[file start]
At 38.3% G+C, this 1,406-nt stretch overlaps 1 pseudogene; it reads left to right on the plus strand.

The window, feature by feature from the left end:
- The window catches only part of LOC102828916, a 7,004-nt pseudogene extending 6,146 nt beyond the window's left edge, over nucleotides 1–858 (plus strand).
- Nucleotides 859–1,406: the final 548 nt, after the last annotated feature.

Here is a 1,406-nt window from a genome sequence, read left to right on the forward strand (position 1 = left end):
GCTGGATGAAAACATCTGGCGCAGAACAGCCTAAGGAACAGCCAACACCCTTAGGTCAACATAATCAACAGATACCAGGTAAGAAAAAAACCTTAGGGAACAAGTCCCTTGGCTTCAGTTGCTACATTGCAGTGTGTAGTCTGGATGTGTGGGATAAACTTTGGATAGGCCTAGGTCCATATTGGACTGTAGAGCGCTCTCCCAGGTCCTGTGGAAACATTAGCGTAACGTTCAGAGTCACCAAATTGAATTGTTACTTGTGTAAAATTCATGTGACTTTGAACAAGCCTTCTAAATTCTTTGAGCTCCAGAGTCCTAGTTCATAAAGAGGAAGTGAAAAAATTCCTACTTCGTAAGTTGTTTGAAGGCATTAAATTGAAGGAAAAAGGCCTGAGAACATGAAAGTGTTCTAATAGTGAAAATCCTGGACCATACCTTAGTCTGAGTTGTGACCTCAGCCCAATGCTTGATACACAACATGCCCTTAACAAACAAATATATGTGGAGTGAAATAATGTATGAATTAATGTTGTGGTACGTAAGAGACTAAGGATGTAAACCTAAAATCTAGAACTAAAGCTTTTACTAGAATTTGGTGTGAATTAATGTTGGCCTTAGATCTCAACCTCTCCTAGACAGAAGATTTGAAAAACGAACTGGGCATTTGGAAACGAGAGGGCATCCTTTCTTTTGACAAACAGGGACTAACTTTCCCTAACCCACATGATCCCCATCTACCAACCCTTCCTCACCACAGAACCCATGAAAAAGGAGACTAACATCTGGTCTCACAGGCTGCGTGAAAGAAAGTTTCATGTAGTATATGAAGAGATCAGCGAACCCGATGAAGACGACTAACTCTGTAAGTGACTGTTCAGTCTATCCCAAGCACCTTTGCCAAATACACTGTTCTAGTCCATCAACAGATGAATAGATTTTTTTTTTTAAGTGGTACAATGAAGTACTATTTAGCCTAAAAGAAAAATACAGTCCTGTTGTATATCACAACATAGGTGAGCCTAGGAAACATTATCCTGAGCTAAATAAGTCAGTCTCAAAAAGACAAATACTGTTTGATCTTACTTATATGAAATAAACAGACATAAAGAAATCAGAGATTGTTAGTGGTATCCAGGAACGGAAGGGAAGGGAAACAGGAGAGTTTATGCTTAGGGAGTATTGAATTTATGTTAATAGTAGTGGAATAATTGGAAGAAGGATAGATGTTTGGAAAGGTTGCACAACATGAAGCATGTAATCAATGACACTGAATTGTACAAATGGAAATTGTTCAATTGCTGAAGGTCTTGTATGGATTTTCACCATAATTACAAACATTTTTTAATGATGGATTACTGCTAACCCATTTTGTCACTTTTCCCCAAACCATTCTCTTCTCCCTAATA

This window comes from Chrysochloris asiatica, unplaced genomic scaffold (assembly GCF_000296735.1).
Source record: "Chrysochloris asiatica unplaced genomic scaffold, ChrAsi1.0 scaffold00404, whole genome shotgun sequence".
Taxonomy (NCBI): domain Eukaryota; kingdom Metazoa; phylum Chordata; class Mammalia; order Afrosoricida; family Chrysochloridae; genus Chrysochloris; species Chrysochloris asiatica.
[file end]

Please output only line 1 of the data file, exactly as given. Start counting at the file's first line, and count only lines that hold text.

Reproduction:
At 38.3% G+C, this 1,406-nt stretch overlaps 1 pseudogene; it reads left to right on the plus strand.